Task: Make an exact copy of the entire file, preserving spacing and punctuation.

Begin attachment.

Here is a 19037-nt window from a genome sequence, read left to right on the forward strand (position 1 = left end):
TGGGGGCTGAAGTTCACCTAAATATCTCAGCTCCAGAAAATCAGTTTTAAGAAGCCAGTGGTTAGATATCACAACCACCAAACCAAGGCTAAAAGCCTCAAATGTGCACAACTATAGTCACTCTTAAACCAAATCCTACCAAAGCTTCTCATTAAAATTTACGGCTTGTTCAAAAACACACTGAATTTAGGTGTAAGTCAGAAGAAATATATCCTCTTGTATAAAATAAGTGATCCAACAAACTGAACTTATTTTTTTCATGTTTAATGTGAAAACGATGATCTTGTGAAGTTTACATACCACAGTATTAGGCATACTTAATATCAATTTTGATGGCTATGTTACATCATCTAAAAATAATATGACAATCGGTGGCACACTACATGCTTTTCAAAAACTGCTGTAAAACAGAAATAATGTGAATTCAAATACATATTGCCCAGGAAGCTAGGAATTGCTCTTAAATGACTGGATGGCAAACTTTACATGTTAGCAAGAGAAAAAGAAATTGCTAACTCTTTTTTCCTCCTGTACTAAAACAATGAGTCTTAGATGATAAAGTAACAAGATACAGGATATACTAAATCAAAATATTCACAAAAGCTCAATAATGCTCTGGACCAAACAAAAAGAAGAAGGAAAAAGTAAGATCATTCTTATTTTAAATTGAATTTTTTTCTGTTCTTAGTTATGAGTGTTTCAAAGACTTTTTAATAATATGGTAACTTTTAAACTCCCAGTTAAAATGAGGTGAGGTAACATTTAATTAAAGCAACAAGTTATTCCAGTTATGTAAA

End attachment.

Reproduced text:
Here is a 19037-nt window from a genome sequence, read left to right on the forward strand (position 1 = left end):
TGGGGGCTGAAGTTCACCTAAATATCTCAGCTCCAGAAAATCAGTTTTAAGAAGCCAGTGGTTAGATATCACAACCACCAAACCAAGGCTAAAAGCCTCAAATGTGCACAACTATAGTCACTCTTAAACCAAATCCTACCAAAGCTTCTCATTAAAATTTACGGCTTGTTCAAAAACACACTGAATTTAGGTGTAAGTCAGAAGAAATATATCCTCTTGTATAAAATAAGTGATCCAACAAACTGAACTTATTTTTTTCATGTTTAATGTGAAAACGATGATCTTGTGAAGTTTACATACCACAGTATTAGGCATACTTAATATCAATTTTGATGGCTATGTTACATCATCTAAAAATAATATGACAATCGGTGGCACACTACATGCTTTTCAAAAACTGCTGTAAAACAGAAATAATGTGAATTCAAATACATATTGCCCAGGAAGCTAGGAATTGCTCTTAAATGACTGGATGGCAAACTTTACATGTTAGCAAGAGAAAAAGAAATTGCTAACTCTTTTTTCCTCCTGTACTAAAACAATGAGTCTTAGATGATAAAGTAACAAGATACAGGATATACTAAATCAAAATATTCACAAAAGCTCAATAATGCTCTGGACCAAACAAAAAGAAGAAGGAAAAAGTAAGATCATTCTTATTTTAAATTGAATTTTTTTCTGTTCTTAGTTATGAGTGTTTCAAAGACTTTTTAATAATATGGTAACTTTTAAACTCCCAGTTAAAATGAGGTGAGGTAACATTTAATTAAAGCAACAAGTTATTCCAGTTATGTAAA